Salvin that he decided to become an architect. His father, a colonel, had intended his son for the Army, which was a profession for gentlemen, while architecture at that time was not. However Colonel Salvin had lost one son in the fighting and finally agreed that Anthony Salvin should be placed as a pupil with Paterson, the architect at Brancepeth.

Paterson knew very little of architectural detail and had no respect for the past. He built on vast reception rooms, created a huge barbican where there had been a mere gate, and would have done well as a set designer for Ben Hur. However, the restoration had been enough to fire Salvin's imagination, but his work would be far more sensitive.

After a short time, Salvin and William Nesfield moved to London, taking lodgings in Newman Street, behind Oxford Street. Salvin went to work with John Nash at the period when he was building All Soul's, Langham Place, and the Regent's Park Terraces. Clearly his early experiences at Brancepeth had turned his ideas to the problem of careful and discreet restoration of old buildings. Some people wanted to leave things as they were, allowing buildings to decay naturally. Others advocated ruthless renovation and rebuilding, without regard for historical accuracy. When Salvin was asked to restore Norwich Castle, which was becoming a dangerous structure, he was in a dilemma, because Norwich Castle was also a prison. If he left things to rot, the walls would fall down, killing half the prisoners and allowing the rest to run away. In this case restoration was essential, but it should be as sensitive as possible.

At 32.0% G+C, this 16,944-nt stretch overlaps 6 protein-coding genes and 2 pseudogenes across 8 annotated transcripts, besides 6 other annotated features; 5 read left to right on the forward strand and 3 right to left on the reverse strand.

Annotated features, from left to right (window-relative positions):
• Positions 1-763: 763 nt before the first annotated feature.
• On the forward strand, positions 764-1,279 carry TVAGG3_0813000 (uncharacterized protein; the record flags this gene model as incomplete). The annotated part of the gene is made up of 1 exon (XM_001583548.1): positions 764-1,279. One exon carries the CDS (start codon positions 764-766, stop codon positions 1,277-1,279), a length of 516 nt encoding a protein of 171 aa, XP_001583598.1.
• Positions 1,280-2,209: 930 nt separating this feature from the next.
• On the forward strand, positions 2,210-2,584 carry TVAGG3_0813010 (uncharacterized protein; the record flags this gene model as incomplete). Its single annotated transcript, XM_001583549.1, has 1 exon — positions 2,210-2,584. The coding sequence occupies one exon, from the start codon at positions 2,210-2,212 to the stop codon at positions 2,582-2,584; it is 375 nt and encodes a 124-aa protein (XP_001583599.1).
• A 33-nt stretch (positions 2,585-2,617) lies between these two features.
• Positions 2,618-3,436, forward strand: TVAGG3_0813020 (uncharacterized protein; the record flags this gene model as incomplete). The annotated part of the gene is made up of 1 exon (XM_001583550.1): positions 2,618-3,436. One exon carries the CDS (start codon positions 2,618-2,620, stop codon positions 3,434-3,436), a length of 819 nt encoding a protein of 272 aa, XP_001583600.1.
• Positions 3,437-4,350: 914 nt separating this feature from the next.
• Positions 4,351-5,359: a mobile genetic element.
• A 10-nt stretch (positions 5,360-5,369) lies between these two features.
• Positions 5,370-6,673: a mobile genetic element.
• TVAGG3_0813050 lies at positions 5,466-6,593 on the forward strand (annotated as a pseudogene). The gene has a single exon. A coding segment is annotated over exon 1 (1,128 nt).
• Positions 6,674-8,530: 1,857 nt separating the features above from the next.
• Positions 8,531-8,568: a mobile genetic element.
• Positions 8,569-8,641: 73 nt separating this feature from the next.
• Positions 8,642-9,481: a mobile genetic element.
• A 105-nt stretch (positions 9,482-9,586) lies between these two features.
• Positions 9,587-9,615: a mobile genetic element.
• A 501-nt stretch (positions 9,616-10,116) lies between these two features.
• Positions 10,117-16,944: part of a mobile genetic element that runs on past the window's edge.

This and similar work led him to study old buildings and castles closely, so that he developed a deep knowledge of styles, materials and methods. All his life he made watercolours and drawings of buildings, trimming and mounting them in albums, to build up a library of authentic details for further study. Many are now in the RIBA Drawings Collection, but sadly wheel-barrows full were burnt after his death and are completely lost.

His close study of old buildings allowed him to build successful new houses in old styles. One example of many is Thorsby Hall 1 The house was begun in 1864 for the 3rd Earl Mantravers who had succeeded to 38,000 acres and £50,000 a year. He commissioned Salvin to build a house to rival the great whig palaces of the eighteenth century. It was completed just before the agricultural depression of the 1870s, and sold off by the Coal Board in 1988, an enormous pile for which a new use has to be found.

The magnificent 182 foot expanse of Thoresby Hall's south front
displays Salvin's brilliance in re-creating an Elizabethan mansion.



1 Salvin, The Sunday Times 28 Aug1917.

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